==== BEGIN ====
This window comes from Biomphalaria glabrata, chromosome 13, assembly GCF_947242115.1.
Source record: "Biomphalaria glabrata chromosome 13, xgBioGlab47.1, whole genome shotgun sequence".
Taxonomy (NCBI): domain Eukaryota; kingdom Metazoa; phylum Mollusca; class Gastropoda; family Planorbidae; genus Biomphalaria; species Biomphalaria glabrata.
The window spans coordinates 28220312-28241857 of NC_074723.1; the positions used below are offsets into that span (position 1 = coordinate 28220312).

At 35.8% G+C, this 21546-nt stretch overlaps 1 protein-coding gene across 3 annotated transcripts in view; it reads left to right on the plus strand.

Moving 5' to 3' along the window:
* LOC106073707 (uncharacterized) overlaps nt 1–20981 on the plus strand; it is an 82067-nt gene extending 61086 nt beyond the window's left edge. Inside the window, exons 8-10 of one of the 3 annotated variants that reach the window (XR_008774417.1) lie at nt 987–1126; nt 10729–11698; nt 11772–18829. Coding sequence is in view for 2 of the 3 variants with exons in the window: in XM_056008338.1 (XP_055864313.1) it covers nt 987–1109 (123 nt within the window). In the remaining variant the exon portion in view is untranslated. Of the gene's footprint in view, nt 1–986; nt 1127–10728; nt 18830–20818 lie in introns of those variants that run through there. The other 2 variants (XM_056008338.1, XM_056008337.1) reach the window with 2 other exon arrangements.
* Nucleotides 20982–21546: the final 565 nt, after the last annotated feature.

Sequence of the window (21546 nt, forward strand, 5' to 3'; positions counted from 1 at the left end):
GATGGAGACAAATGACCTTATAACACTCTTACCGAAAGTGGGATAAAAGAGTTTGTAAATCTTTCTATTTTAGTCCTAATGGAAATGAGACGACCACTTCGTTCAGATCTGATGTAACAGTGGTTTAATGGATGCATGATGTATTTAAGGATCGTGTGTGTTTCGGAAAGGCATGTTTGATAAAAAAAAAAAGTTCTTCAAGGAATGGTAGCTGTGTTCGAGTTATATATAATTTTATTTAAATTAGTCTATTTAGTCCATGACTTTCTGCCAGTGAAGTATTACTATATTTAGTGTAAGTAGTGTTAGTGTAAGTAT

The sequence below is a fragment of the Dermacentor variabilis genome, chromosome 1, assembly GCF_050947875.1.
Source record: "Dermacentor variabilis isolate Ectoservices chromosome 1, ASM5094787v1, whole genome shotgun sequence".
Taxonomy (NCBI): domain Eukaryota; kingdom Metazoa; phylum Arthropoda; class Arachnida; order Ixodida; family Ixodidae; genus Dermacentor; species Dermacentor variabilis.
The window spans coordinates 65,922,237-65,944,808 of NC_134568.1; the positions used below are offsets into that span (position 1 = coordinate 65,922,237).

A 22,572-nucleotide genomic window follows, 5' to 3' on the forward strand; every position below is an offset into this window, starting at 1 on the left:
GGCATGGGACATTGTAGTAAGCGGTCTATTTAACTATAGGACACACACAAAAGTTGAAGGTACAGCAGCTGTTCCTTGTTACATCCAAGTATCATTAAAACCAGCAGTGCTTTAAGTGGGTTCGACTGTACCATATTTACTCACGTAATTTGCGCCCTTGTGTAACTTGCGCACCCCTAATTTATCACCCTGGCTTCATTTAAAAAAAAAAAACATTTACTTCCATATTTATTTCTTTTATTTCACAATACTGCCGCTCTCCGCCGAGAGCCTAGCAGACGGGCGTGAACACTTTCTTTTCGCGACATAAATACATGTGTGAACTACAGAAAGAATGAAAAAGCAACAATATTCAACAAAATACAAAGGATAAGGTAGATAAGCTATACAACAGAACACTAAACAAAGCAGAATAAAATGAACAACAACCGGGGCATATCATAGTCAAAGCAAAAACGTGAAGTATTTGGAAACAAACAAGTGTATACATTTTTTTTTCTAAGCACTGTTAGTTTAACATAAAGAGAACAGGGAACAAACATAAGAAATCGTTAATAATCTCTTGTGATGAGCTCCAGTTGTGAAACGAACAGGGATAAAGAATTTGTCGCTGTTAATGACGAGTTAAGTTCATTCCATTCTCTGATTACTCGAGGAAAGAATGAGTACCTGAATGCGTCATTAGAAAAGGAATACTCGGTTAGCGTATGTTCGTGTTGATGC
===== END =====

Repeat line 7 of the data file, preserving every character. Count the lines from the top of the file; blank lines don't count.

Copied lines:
* LOC106073707 (uncharacterized) overlaps nt 1–20981 on the plus strand; it is an 82067-nt gene extending 61086 nt beyond the window's left edge. Inside the window, exons 8-10 of one of the 3 annotated variants that reach the window (XR_008774417.1) lie at nt 987–1126; nt 10729–11698; nt 11772–18829. Coding sequence is in view for 2 of the 3 variants with exons in the window: in XM_056008338.1 (XP_055864313.1) it covers nt 987–1109 (123 nt within the window). In the remaining variant the exon portion in view is untranslated. Of the gene's footprint in view, nt 1–986; nt 1127–10728; nt 18830–20818 lie in introns of those variants that run through there. The other 2 variants (XM_056008338.1, XM_056008337.1) reach the window with 2 other exon arrangements.